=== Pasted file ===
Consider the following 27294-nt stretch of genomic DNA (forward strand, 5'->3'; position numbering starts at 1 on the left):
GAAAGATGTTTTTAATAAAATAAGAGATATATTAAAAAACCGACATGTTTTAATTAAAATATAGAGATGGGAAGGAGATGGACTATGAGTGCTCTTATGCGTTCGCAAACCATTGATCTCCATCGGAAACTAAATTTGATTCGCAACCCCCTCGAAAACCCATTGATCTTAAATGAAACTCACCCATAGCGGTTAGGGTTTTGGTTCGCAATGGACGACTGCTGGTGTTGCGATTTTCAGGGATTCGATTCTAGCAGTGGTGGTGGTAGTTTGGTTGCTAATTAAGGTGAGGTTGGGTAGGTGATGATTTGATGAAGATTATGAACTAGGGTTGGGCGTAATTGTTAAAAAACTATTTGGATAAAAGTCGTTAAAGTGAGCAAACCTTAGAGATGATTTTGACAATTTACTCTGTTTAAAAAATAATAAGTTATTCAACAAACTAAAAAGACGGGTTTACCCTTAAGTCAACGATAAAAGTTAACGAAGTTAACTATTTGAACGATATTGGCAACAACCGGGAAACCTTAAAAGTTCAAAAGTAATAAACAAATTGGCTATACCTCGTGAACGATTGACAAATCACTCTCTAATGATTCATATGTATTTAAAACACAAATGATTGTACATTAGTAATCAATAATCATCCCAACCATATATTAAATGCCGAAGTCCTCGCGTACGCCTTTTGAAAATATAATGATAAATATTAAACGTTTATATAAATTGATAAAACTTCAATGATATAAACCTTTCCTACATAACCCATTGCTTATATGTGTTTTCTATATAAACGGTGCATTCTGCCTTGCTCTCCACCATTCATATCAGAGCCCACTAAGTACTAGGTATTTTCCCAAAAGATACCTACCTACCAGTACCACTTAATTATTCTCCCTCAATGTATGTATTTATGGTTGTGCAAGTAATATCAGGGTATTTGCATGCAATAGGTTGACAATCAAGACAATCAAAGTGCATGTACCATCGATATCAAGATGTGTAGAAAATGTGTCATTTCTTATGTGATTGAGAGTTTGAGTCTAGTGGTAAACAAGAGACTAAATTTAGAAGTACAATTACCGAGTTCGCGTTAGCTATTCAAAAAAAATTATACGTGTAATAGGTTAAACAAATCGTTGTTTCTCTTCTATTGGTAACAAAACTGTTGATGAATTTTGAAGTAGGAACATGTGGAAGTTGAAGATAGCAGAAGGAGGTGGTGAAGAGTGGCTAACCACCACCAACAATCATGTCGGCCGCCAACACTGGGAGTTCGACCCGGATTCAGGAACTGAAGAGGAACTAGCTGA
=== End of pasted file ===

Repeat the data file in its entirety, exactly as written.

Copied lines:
Consider the following 27294-nt stretch of genomic DNA (forward strand, 5'->3'; position numbering starts at 1 on the left):
GAAAGATGTTTTTAATAAAATAAGAGATATATTAAAAAACCGACATGTTTTAATTAAAATATAGAGATGGGAAGGAGATGGACTATGAGTGCTCTTATGCGTTCGCAAACCATTGATCTCCATCGGAAACTAAATTTGATTCGCAACCCCCTCGAAAACCCATTGATCTTAAATGAAACTCACCCATAGCGGTTAGGGTTTTGGTTCGCAATGGACGACTGCTGGTGTTGCGATTTTCAGGGATTCGATTCTAGCAGTGGTGGTGGTAGTTTGGTTGCTAATTAAGGTGAGGTTGGGTAGGTGATGATTTGATGAAGATTATGAACTAGGGTTGGGCGTAATTGTTAAAAAACTATTTGGATAAAAGTCGTTAAAGTGAGCAAACCTTAGAGATGATTTTGACAATTTACTCTGTTTAAAAAATAATAAGTTATTCAACAAACTAAAAAGACGGGTTTACCCTTAAGTCAACGATAAAAGTTAACGAAGTTAACTATTTGAACGATATTGGCAACAACCGGGAAACCTTAAAAGTTCAAAAGTAATAAACAAATTGGCTATACCTCGTGAACGATTGACAAATCACTCTCTAATGATTCATATGTATTTAAAACACAAATGATTGTACATTAGTAATCAATAATCATCCCAACCATATATTAAATGCCGAAGTCCTCGCGTACGCCTTTTGAAAATATAATGATAAATATTAAACGTTTATATAAATTGATAAAACTTCAATGATATAAACCTTTCCTACATAACCCATTGCTTATATGTGTTTTCTATATAAACGGTGCATTCTGCCTTGCTCTCCACCATTCATATCAGAGCCCACTAAGTACTAGGTATTTTCCCAAAAGATACCTACCTACCAGTACCACTTAATTATTCTCCCTCAATGTATGTATTTATGGTTGTGCAAGTAATATCAGGGTATTTGCATGCAATAGGTTGACAATCAAGACAATCAAAGTGCATGTACCATCGATATCAAGATGTGTAGAAAATGTGTCATTTCTTATGTGATTGAGAGTTTGAGTCTAGTGGTAAACAAGAGACTAAATTTAGAAGTACAATTACCGAGTTCGCGTTAGCTATTCAAAAAAAATTATACGTGTAATAGGTTAAACAAATCGTTGTTTCTCTTCTATTGGTAACAAAACTGTTGATGAATTTTGAAGTAGGAACATGTGGAAGTTGAAGATAGCAGAAGGAGGTGGTGAAGAGTGGCTAACCACCACCAACAATCATGTCGGCCGCCAACACTGGGAGTTCGACCCGGATTCAGGAACTGAAGAGGAACTAGCTGA